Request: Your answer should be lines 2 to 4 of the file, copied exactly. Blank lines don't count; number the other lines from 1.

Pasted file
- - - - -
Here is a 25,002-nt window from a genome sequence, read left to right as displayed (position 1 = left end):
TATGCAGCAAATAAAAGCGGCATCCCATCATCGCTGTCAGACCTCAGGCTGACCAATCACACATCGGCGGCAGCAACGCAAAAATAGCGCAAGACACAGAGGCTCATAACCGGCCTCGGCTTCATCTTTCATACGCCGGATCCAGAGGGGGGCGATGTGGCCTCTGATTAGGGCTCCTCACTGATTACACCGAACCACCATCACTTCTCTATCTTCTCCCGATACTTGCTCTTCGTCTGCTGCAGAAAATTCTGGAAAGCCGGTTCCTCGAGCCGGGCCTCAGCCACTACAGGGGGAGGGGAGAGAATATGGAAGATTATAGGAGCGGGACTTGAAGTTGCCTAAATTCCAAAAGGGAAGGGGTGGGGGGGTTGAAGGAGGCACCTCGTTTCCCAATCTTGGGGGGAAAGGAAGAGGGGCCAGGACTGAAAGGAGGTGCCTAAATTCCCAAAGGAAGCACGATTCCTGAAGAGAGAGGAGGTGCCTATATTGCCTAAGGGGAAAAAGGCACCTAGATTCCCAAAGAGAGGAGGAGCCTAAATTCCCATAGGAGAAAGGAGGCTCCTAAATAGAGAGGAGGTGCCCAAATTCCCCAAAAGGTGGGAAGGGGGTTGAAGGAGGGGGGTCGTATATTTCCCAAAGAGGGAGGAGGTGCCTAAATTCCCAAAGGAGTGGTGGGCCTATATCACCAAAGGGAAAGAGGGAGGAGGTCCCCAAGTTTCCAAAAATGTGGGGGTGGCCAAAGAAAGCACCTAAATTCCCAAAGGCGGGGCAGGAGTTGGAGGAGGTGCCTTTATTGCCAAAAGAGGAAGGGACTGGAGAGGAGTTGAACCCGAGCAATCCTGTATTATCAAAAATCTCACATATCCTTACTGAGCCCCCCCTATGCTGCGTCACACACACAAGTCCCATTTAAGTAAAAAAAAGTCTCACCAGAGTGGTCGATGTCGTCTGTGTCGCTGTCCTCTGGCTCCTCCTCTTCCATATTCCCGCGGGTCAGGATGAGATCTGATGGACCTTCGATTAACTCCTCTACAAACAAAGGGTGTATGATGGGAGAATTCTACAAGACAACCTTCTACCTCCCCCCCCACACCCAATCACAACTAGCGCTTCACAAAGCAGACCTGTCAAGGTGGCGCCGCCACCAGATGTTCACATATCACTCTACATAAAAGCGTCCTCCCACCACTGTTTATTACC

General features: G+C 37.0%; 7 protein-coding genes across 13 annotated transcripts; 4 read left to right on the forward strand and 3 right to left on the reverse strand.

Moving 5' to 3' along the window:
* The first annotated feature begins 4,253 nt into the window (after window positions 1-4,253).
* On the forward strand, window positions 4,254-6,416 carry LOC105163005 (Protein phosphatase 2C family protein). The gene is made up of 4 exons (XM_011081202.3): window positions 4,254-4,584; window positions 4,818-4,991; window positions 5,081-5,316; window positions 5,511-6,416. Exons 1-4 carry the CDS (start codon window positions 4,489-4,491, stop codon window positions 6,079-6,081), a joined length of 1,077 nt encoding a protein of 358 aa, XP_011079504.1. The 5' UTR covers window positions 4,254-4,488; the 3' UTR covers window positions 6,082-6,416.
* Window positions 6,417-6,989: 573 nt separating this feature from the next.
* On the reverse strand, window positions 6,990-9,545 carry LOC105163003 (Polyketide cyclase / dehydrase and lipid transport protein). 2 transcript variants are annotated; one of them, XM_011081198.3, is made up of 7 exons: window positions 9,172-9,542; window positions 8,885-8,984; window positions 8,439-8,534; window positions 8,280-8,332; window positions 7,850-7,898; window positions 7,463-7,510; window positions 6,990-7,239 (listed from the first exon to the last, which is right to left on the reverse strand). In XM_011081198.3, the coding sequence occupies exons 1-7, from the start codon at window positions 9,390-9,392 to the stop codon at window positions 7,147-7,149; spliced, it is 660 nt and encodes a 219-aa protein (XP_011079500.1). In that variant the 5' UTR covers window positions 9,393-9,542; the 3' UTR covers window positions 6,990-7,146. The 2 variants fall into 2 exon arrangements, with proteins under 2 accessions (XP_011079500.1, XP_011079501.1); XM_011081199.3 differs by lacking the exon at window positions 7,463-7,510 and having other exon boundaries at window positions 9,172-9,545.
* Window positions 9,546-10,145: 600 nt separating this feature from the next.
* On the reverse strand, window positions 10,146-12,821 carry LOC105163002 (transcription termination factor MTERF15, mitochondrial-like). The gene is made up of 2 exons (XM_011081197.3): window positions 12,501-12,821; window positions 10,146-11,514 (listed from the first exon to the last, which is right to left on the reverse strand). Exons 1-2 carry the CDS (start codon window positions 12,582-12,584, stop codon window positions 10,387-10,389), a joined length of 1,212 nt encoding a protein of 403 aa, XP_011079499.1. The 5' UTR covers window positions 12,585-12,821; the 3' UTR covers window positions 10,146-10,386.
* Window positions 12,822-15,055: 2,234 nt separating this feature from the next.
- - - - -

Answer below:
TATGCAGCAAATAAAAGCGGCATCCCATCATCGCTGTCAGACCTCAGGCTGACCAATCACACATCGGCGGCAGCAACGCAAAAATAGCGCAAGACACAGAGGCTCATAACCGGCCTCGGCTTCATCTTTCATACGCCGGATCCAGAGGGGGGCGATGTGGCCTCTGATTAGGGCTCCTCACTGATTACACCGAACCACCATCACTTCTCTATCTTCTCCCGATACTTGCTCTTCGTCTGCTGCAGAAAATTCTGGAAAGCCGGTTCCTCGAGCCGGGCCTCAGCCACTACAGGGGGAGGGGAGAGAATATGGAAGATTATAGGAGCGGGACTTGAAGTTGCCTAAATTCCAAAAGGGAAGGGGTGGGGGGGTTGAAGGAGGCACCTCGTTTCCCAATCTTGGGGGGAAAGGAAGAGGGGCCAGGACTGAAAGGAGGTGCCTAAATTCCCAAAGGAAGCACGATTCCTGAAGAGAGAGGAGGTGCCTATATTGCCTAAGGGGAAAAAGGCACCTAGATTCCCAAAGAGAGGAGGAGCCTAAATTCCCATAGGAGAAAGGAGGCTCCTAAATAGAGAGGAGGTGCCCAAATTCCCCAAAAGGTGGGAAGGGGGTTGAAGGAGGGGGGTCGTATATTTCCCAAAGAGGGAGGAGGTGCCTAAATTCCCAAAGGAGTGGTGGGCCTATATCACCAAAGGGAAAGAGGGAGGAGGTCCCCAAGTTTCCAAAAATGTGGGGGTGGCCAAAGAAAGCACCTAAATTCCCAAAGGCGGGGCAGGAGTTGGAGGAGGTGCCTTTATTGCCAAAAGAGGAAGGGACTGGAGAGGAGTTGAACCCGAGCAATCCTGTATTATCAAAAATCTCACATATCCTTACTGAGCCCCCCCTATGCTGCGTCACACACACAAGTCCCATTTAAGTAAAAAAAAGTCTCACCAGAGTGGTCGATGTCGTCTGTGTCGCTGTCCTCTGGCTCCTCCTCTTCCATATTCCCGCGGGTCAGGATGAGATCTGATGGACCTTCGATTAACTCCTCTACAAACAAAGGGTGTATGATGGGAGAATTCTACAAGACAACCTTCTACCTCCCCCCCCACACCCAATCACAACTAGCGCTTCACAAAGCAGACCTGTCAAGGTGGCGCCGCCACCAGATGTTCACATATCACTCTACATAAAAGCGTCCTCCCACCACTGTTTATTACC

General features: G+C 37.0%; 7 protein-coding genes across 13 annotated transcripts; 4 read left to right on the forward strand and 3 right to left on the reverse strand.

Moving 5' to 3' along the window: